Festival Saturday, February 17, 2024

Time: 1:00 p.m. – 1:55 p.m.

225 W. President St, Savannah, GA 31401

Dayton Duncan


The American buffalo—our nation’s official mammal—is an improbable, shaggy beast that has found itself at the center of many of our most mythic and sometimes heartbreaking tales. The largest land animals in the Western Hemisphere, they are survivors of a mass extinction that erased ancient species that were even larger. For nearly 10,000 years, they evolved alongside Native people who weaved them into every aspect of daily life; relied on them for food, clothing, and shelter; and revered them as equals.

Newcomers to the continent found the buffalo fascinating at first, but in time they came to consider them a hindrance to a young nation’s expansion. And in the space of only a decade, they were slaughtered by the millions for their hides, with their carcasses left to rot on the prairies. Then, teetering on the brink of disappearing from the face of the earth, they would be rescued by a motley collection of Americans, each of them driven by different—and sometimes competing—impulses. This is the rich and complicated story of a young republic’s heedless rush to conquer a continent, but also of the dawn of the conservation era—a story of America at its very best and worst.

Dayton Duncan is an award-winning writer and filmmaker. He is the author of fourteen books and for more than thirty years has collaborated with Ken Burns as a writer and producer of historical documentaries, including The West, Lewis & Clark: The Journey of the Corps of Discovery, The Dust Bowl, Country Music, and The National Parks: America’s Best Idea (for which he won two Emmy awards).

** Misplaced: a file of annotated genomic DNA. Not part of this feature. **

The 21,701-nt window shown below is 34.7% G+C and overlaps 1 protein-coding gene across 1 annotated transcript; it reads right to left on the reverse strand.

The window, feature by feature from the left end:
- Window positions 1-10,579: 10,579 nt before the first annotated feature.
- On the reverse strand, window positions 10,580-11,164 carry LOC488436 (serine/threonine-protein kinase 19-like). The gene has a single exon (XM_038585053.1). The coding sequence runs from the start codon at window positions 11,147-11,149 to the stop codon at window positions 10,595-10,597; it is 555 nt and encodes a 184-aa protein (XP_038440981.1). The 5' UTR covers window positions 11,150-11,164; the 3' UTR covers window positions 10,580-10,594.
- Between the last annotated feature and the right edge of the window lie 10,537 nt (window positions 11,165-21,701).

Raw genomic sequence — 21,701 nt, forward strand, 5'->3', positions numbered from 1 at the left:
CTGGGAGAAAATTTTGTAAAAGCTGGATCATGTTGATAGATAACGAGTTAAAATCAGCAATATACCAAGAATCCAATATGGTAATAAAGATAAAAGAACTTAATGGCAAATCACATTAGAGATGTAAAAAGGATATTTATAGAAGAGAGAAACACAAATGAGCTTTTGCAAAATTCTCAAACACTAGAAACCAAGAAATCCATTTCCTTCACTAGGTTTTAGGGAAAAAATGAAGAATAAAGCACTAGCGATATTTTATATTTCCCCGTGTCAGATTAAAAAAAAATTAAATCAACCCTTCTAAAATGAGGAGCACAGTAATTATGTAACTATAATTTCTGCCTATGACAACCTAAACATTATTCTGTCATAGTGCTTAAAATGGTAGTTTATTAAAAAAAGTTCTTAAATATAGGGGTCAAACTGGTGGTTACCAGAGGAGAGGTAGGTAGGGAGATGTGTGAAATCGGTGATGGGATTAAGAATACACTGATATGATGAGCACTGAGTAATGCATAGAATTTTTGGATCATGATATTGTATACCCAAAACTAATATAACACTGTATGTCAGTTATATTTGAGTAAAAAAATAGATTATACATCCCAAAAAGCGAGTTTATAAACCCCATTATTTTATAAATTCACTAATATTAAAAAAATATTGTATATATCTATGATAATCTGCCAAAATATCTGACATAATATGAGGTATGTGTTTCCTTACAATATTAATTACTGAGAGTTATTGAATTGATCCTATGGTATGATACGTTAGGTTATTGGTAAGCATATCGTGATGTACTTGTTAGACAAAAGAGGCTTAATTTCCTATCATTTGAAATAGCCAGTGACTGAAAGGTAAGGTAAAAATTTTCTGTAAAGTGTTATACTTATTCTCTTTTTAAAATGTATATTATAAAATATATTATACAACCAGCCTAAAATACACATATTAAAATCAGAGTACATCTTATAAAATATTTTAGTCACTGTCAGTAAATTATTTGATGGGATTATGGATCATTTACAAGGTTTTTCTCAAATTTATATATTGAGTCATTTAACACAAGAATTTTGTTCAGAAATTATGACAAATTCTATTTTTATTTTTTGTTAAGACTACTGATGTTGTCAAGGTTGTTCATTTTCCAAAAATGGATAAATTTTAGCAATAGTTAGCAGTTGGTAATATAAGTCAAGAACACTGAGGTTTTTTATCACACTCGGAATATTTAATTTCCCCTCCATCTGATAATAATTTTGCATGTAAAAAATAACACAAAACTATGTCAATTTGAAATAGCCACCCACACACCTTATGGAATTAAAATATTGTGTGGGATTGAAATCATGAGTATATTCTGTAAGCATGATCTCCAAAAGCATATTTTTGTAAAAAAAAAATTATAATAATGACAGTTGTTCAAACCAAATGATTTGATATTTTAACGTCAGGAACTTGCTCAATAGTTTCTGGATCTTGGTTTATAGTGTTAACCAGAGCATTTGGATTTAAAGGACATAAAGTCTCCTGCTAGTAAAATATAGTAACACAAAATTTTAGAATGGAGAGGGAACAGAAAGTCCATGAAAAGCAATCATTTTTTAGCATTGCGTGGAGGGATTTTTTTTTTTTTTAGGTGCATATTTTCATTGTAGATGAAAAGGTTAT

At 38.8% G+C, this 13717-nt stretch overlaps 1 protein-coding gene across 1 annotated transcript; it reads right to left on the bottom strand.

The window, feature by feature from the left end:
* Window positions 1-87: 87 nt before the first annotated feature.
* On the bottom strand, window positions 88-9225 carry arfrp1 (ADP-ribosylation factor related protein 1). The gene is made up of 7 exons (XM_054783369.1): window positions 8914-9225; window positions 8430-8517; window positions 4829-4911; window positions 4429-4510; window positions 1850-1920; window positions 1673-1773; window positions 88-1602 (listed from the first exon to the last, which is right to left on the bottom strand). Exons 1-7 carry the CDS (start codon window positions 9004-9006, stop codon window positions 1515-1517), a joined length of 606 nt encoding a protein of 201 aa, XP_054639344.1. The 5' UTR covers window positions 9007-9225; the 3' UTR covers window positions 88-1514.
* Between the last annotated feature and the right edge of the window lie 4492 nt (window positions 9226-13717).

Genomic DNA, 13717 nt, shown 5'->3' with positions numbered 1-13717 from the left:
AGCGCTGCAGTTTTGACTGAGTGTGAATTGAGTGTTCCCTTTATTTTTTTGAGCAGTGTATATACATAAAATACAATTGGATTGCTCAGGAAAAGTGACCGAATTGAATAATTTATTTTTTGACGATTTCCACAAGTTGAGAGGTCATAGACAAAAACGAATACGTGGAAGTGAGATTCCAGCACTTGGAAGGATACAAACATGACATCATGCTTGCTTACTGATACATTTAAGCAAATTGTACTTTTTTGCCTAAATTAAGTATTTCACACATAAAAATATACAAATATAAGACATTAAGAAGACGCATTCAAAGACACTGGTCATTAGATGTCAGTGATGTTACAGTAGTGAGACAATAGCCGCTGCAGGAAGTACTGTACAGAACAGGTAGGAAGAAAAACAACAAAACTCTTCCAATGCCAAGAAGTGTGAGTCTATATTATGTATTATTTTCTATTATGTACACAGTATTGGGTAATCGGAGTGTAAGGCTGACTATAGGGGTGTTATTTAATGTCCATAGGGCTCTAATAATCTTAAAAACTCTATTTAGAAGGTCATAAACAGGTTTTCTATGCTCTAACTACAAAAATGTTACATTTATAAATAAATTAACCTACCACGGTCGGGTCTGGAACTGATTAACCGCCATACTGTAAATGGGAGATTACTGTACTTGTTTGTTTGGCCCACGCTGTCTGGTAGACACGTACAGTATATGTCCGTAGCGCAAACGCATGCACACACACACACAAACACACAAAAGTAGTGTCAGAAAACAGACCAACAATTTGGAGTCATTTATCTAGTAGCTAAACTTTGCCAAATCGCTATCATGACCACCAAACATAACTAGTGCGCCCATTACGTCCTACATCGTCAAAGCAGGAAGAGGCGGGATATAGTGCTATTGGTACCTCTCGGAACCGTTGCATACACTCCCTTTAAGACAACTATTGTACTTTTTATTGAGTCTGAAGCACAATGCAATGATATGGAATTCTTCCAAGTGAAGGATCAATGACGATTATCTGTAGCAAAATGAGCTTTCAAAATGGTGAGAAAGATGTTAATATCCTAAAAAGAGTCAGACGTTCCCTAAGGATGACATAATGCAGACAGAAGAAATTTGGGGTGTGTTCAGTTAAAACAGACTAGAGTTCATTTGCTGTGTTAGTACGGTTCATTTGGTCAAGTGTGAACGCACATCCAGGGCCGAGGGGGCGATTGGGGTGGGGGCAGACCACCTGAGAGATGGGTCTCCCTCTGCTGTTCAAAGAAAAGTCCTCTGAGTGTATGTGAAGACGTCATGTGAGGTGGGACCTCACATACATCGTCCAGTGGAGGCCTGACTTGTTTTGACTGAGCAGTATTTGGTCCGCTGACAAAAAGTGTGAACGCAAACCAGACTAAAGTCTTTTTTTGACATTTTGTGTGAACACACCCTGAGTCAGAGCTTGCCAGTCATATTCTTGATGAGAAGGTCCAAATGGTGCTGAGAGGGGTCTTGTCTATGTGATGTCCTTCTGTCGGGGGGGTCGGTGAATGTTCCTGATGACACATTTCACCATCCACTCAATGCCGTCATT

His most recent collaboration with Burns is a four-hour documentary, The American Buffalo, broadcast by PBS in October 2023. His book, Blood Memory: The Tragic Decline and Improbable Resurrection of the American Buffalo, was published by Knopf at the same time.
Duncan has also been involved in many conservation organizations. President Bill Clinton appointed him chair of the American Heritage Rivers Advisory Committee and Secretary of Interior Bruce Babbitt appointed him to the board of the National Park Foundation. In the spring of 2009, the director of the National Park Service named Duncan as an Honorary Park Ranger, an honor bestowed on fewer than 50 people. He has served on the boards of the Student Conservation Association and the National Conservation Lands Foundation, and as a member of the advisory committee for the 2016 centennial of the National Park Service. He and his wife Dianne split their time between homes in Rindge, New Hampshire, and Savannah.

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